A Tale of Two Recessions
Abelardo Morel’s photograph “A Tale of Two Cities” confounds the reader by juxtaposing words written from left to right with words written from right to left. While the more positive messages from Dickens’ novel are written in the sinistrodextral such as “it was the season of hope”, the dextrosinistral messages contain more negative messages such as “a dirty procession of monks.” Just as Morel’s image fazes the reader by blending feelings of optimism and pessimism, the current economic data, with divergent paths across sectors, regions, and industries confounds economists and policy makers alike.
The stock market has been booming and after the election of Joe Biden,: the Dow Jones closed over 30,000 for the first time ever on Monday November 24. The Nasdaq composite is for the first time ever above 12,000 points. Unfortunately, the optimism from Wall Street does not translate to the greater economy. In fact, more than 400,000 small business have closed since the pandemic started and many more will struggle to survive during the next few months until a vaccine is widely available.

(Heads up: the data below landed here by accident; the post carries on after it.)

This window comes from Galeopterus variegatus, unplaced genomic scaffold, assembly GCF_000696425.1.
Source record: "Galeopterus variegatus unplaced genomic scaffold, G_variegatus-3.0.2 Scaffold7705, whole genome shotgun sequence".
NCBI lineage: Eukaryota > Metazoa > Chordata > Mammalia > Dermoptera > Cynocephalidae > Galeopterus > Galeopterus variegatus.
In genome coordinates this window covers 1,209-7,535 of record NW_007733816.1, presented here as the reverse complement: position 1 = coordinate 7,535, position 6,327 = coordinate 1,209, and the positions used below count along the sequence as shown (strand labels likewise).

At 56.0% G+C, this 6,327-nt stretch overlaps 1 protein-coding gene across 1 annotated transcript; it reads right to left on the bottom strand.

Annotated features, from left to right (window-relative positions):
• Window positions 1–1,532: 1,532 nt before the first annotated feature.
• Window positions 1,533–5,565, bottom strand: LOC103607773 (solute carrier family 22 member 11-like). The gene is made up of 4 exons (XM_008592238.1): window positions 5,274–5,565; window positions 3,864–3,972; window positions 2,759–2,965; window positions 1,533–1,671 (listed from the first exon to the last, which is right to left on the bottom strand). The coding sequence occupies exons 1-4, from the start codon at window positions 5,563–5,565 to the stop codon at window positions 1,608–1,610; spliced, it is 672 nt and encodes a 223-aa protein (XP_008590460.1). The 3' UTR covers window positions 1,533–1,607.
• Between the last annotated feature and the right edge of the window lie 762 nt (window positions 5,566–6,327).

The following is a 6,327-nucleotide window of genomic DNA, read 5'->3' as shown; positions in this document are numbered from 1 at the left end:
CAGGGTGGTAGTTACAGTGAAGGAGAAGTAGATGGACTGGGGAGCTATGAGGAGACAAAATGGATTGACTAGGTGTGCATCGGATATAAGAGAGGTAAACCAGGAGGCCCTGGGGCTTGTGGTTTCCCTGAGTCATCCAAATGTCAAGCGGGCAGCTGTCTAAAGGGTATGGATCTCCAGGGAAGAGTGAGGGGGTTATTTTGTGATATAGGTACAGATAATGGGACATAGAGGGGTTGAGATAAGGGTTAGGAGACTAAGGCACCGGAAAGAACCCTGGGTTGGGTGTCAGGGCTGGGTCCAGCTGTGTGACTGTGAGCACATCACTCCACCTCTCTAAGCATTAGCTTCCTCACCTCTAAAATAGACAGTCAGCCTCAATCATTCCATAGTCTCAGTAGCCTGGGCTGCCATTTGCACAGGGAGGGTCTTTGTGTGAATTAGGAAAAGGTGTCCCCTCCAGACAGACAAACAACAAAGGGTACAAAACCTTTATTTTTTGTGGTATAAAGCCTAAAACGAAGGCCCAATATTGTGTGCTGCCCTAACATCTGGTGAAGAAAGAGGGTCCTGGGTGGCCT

It may very well be that the current rate of COVID-19 transmission may spell doom for many entrepreneurs. This pandemic has been particularly harsh for women-owned and minority-owned businesses, and the Payroll Protection Program struggled to support these entrepreneurs. Yet, larger firms, especially those with expansive on-line operations, have been consolidating market power. A recent survey indicates that almost three fourths of all Americans expect to do their shopping online to avoid crowds.
The unequal recovery is reflected in labor markets as well. Data from the Opportunity Insights team show that high earners experienced a v-shaped recession, but the lowest earners’ job losses was are still large and for them the recession is lingering much longer. Data from the Bureau of Labor Statistics show that industries like construction, finance and manufacturing have mostly recovered, and are currently at more than ninety-five percent or more of their employment level from a year ago. In contrast, leisure and hospitality has lost over three million jobs, almost twenty-percent of their employment from a year ago.
It seems odd that the words of a novel written in 1859 are so salient to today’s economy, yet we must keep in mind that just as one-hundred-and-sixty years ago, our current economy rewards different workers differently. More than ever, this recession has taught us that the most vulnerable will struggle more and for much longer during the pandemic. The inability of the federal government and congress to approve a second rescue package is just accentuating these differences. Let us hope that this inaction does not result in the “ssenkrad fo nosaes” for many of us.
Publish on The Press Enterprise 12/05/2020